Burt explained “the first year of the Words Matter campaign focused on reaching mothers, fathers, and grandparents during prenatal care, at hospital discharge, and in pediatrician’s offices.  It was reinforced with digital and social media. The natural progression is to begin putting books in the hands of the people most responsible for these children”


From Left to right: J. Burt North Central Regional Betterment Coalition (NCRBC), Frank Kobilsek Illinois Valley Sunrise Rotary, Dawn Trompeter President OSF St. Elizabeth, Heather Bomstad OSF Chief Nursing Officer, Dr. Brian Rosborough OSF Chief Medical Officer, Anabelle Tomas OSF Director of Family Birth, Don Damron OSF VP Ambulatory Services, Janet Kelsey OSF Pediatrics, Mike Dudek President LKCS, Lauren Theis OSF Director of Community Engagement, and Steve Seaborn VP NCRBC.

The coalition bringing the books to these new mothers includes LKCS of Peru, Illinois Valley Sunrise Rotary, the Perfectly Flawed Foundation, OSF St. Elizabeth, and St. Margaret’s Health.  LKCS is providing enough Ranger Rick Zoobie 0-to-3 books for every mother for a year and reached out to NCRBC for distribution.  From there, Perfectly Flawed Foundation and IV Sunrise Rotary worked to prepare, collate, and shrink wrap the 6-book set.

“We know there is a shortage of capable workers for our local employers and so it becomes clear we have upward room to help people do better and have a better chance at life,” Burt said. “This effort gets kids off to a better and faster start.”

Our community has a great core of volunteers who are generous with their time and have a heart for helping children in our community grow to be their best self. Recently, members of the Illinois Valley Community College Rotaract Program, the college version of Rotary, travelled to all the Little Free Libraries throughout LaSalle, Bureau, and Putnam Counties.

At each stop, members deposited 0-to-3 Babybug books that are perfect for infants through 3-year-olds, as well as the Ladybug publication and the NCRBC Words Matter Advocacy pamphlet. These are perfect additions of quality content to read to your baby.

If you have not heard about Little Free Library before, we encourage you to check them out. They are a nonprofit that provides access to books in communities throughout the United States and the world with a network of volunteer-led little libraries. These are small boxes located outside of a home or business or in a public setting where those in the community can come and take a book to read and leave one for someone else to discover. If you would like to start your own LFL or to find out more about this great organization, go to

Thank you to all of the Rotaract volunteers for assisting us in stocking our community Little Free Libraries.

Published in St. Margaret’s Healthcare 2019/2020 Winter Issue of Healthy You Magazine

Pictured: Megan H. with her newborn Remi, & twins Tristan & Jullian.

What image comes to your mind when you hear or read those two words together? To some, it may signify telling the truth as opposed to telling a lie. To others, it might reference word choice and tone – what you say and how you say it. You can be funny or kind and lift up, or you can be critical or mean and tear down.

But looking at it another way, there is ample research that shows that words matter to the very youngest among us and can have a huge impact on the quality of life of your infant or toddler as they grow into an adult.

Wow! It’s hard to believe that infancy begins to set the stage for adulthood. What does all that mean?

In 1995, two researchers discovered that infant children of wealthier families had heard and been exposed to 30 million more words by the time they reached age 3, compared to the infant children of families who were less well off. The children who hear more words early in life begin kindergarten with stronger vocabularies, are stronger readers, and get higher test scores. They also have improved processing functions and better understand instructions at earlier ages.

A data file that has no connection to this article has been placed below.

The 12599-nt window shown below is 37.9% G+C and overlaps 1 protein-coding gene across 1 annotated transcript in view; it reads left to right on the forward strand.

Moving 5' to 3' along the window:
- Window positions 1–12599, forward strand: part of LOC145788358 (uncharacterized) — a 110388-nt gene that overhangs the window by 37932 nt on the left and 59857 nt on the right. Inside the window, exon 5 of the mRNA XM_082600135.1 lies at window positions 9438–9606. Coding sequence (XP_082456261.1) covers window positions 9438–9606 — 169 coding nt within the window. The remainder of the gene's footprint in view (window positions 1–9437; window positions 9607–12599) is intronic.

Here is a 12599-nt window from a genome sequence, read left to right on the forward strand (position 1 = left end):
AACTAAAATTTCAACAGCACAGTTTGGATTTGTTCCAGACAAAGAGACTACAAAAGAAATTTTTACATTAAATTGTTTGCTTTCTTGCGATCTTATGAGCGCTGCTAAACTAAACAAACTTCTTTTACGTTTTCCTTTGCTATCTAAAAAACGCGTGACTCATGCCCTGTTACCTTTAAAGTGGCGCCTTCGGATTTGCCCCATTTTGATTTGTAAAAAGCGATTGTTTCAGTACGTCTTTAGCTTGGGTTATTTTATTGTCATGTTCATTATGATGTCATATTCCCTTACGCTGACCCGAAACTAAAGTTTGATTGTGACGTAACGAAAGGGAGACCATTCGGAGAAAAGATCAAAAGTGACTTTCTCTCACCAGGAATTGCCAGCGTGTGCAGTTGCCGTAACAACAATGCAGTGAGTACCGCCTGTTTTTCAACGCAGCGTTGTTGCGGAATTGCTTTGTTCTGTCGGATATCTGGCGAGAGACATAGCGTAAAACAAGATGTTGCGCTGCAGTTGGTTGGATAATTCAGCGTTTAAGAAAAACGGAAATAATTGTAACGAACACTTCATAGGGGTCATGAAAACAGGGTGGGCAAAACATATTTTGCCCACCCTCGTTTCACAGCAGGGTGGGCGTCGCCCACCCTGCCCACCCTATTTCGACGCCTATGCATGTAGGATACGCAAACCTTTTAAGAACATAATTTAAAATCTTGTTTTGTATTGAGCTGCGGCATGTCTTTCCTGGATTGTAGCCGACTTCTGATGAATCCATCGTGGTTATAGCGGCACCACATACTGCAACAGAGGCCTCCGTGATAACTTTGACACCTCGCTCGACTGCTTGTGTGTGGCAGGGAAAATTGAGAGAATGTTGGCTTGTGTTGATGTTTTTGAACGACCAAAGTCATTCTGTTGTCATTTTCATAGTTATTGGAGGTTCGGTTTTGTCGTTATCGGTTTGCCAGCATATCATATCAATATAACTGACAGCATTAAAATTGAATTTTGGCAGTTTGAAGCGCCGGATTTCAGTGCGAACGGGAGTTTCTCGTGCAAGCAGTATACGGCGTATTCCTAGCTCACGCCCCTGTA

How many children never reach their full potential in life simply because their parents do not understand that there is a window between birth and age 3 when reading to and verbally interacting with their child is extremely important? The opportunity is easy to miss because of our lack of understanding about early brain development and capacity, along with the misconceptions we may have about what kinds of messages or words infants can process. Exposing infants and toddlers to language and other languages early on will impact their capacity for comprehension and learning. These developmental years should not be overlooked. Don’t assume that a two-month- old is only a pooping and burping machine. Carry on conversations with them using a wide variety of words, not baby talk.

When words cross the child’s ears, they become imprinted in their brain. The child can’t speak the word. The child does not know what the word means, but you are helping their developing brain to process information. Almost like a CPU, the brain processes and stores that verbal imprint. Additionally, the brain is always active. The more words flooded into the brain, the greater the capacity it has. Even as adults, the more you hear, read and see, the more you learn. Exposure to new things is especially important for the developing brain.

Almost everyone can remember a time when a cute three or four-year-old shocked everyone around by blurting out a complex, thought-induced sentence or named all the presidents in order. It’s not that they are smarter than other kids, it’s that they were exposed to that information early on. The Not-For-Profit North Central Regional Betterment Coalition (NCRBC) thinks it is time to help more parents raise the potential of their children by being advocates for exposure to language and communication in those early formative years. They hope to encourage more parents and grandparents to read to and verbally engage with the newborn to threeyear- old children in their families and circles of influence. NCRBC President J. Burt says that the mission has a dual imperative. Burt explains, “We want all children to grow up to have the most satisfying life they can possibly have. If we do that, we know we will be increasing the quantity of the number of people thriving, instead of merely striving or simply surviving in LaSalle, Bureau, and Putnam counties. That helps our communities and employers, and it also helps to attract additional employers to the area.”